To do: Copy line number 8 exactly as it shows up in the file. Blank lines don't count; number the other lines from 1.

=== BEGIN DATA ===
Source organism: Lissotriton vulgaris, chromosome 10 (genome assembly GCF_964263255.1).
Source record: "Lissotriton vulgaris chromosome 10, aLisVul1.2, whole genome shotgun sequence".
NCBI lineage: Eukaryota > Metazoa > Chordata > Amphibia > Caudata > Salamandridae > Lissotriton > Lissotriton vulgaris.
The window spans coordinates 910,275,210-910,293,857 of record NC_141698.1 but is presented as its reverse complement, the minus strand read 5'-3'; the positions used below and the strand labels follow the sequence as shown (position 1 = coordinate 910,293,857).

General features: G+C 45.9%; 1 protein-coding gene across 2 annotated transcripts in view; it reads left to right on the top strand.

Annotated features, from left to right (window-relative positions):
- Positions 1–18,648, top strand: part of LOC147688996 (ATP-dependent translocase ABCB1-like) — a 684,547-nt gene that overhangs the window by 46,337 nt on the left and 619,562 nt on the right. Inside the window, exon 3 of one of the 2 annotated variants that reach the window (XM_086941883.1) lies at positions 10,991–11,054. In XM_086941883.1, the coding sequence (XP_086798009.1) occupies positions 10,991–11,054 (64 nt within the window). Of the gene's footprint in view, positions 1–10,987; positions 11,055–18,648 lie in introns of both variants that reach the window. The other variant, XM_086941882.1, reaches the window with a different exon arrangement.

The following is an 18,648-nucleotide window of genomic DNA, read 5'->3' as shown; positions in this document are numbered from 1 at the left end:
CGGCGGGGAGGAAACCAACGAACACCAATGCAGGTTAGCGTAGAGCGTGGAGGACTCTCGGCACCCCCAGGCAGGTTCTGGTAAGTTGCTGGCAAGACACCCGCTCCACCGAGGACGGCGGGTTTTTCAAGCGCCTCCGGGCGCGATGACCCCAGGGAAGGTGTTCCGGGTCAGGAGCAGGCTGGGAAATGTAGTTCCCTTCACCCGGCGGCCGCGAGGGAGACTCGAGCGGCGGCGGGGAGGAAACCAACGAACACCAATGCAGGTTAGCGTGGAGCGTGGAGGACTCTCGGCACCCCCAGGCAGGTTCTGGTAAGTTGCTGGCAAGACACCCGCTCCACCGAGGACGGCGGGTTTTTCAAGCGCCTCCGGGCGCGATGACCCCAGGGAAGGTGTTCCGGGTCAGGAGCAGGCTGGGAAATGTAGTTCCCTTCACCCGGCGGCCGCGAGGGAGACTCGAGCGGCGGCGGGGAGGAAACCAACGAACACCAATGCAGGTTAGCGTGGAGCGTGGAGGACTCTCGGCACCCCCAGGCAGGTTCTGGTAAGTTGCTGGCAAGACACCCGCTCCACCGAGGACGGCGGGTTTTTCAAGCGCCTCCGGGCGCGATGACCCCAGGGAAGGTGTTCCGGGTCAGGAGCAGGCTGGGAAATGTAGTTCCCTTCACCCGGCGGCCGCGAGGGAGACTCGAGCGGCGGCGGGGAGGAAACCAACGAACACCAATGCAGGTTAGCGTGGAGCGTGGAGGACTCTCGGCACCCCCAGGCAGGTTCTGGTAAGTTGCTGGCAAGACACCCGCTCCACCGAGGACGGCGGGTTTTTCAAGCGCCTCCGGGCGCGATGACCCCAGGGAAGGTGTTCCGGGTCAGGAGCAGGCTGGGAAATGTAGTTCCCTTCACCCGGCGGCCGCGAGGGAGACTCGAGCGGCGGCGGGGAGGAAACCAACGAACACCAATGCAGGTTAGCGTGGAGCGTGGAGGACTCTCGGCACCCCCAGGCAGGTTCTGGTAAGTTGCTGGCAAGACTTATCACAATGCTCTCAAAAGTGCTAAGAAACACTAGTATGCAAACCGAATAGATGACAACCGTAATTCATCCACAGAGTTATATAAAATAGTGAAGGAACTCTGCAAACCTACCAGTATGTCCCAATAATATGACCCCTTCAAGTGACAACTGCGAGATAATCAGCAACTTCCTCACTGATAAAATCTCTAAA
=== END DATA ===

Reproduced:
The following is an 18,648-nucleotide window of genomic DNA, read 5'->3' as shown; positions in this document are numbered from 1 at the left end: